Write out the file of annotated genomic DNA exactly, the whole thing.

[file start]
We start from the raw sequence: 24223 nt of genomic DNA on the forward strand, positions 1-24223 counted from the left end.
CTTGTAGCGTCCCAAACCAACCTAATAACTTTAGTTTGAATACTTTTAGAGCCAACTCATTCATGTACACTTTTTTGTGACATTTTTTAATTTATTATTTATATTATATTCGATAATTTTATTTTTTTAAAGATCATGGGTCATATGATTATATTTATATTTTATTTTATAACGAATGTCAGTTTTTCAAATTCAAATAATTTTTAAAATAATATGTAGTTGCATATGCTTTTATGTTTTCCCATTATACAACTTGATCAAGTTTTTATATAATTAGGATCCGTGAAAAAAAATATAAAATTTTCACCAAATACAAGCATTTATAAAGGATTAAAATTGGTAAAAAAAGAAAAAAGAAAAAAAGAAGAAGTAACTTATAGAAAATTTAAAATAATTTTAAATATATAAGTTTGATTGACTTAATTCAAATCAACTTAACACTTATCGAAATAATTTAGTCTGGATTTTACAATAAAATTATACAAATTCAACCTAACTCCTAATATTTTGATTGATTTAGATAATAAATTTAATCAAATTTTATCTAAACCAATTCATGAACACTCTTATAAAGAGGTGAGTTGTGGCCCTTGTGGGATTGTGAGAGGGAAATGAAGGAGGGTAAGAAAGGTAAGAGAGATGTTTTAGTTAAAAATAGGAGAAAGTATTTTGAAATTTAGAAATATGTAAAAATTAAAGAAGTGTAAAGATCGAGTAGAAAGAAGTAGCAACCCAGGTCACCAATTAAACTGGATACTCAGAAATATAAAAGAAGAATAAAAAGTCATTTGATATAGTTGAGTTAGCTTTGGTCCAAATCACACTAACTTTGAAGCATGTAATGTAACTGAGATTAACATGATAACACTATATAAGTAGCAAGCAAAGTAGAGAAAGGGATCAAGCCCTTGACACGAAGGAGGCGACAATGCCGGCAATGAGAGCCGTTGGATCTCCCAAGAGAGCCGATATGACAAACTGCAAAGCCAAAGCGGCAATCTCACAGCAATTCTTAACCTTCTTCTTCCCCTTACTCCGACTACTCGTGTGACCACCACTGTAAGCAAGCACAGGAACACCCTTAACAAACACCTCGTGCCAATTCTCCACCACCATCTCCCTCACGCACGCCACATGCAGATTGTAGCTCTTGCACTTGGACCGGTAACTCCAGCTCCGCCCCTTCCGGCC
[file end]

We start from the raw sequence: 24223 nt of genomic DNA on the forward strand, positions 1-24223 counted from the left end.
CTTGTAGCGTCCCAAACCAACCTAATAACTTTAGTTTGAATACTTTTAGAGCCAACTCATTCATGTACACTTTTTTGTGACATTTTTTAATTTATTATTTATATTATATTCGATAATTTTATTTTTTTAAAGATCATGGGTCATATGATTATATTTATATTTTATTTTATAACGAATGTCAGTTTTTCAAATTCAAATAATTTTTAAAATAATATGTAGTTGCATATGCTTTTATGTTTTCCCATTATACAACTTGATCAAGTTTTTATATAATTAGGATCCGTGAAAAAAAATATAAAATTTTCACCAAATACAAGCATTTATAAAGGATTAAAATTGGTAAAAAAAGAAAAAAGAAAAAAAGAAGAAGTAACTTATAGAAAATTTAAAATAATTTTAAATATATAAGTTTGATTGACTTAATTCAAATCAACTTAACACTTATCGAAATAATTTAGTCTGGATTTTACAATAAAATTATACAAATTCAACCTAACTCCTAATATTTTGATTGATTTAGATAATAAATTTAATCAAATTTTATCTAAACCAATTCATGAACACTCTTATAAAGAGGTGAGTTGTGGCCCTTGTGGGATTGTGAGAGGGAAATGAAGGAGGGTAAGAAAGGTAAGAGAGATGTTTTAGTTAAAAATAGGAGAAAGTATTTTGAAATTTAGAAATATGTAAAAATTAAAGAAGTGTAAAGATCGAGTAGAAAGAAGTAGCAACCCAGGTCACCAATTAAACTGGATACTCAGAAATATAAAAGAAGAATAAAAAGTCATTTGATATAGTTGAGTTAGCTTTGGTCCAAATCACACTAACTTTGAAGCATGTAATGTAACTGAGATTAACATGATAACACTATATAAGTAGCAAGCAAAGTAGAGAAAGGGATCAAGCCCTTGACACGAAGGAGGCGACAATGCCGGCAATGAGAGCCGTTGGATCTCCCAAGAGAGCCGATATGACAAACTGCAAAGCCAAAGCGGCAATCTCACAGCAATTCTTAACCTTCTTCTTCCCCTTACTCCGACTACTCGTGTGACCACCACTGTAAGCAAGCACAGGAACACCCTTAACAAACACCTCGTGCCAATTCTCCACCACCATCTCCCTCACGCACGCCACATGCAGATTGTAGCTCTTGCACTTGGACCGGTAACTCCAGCTCCGCCCCTTCCGGCC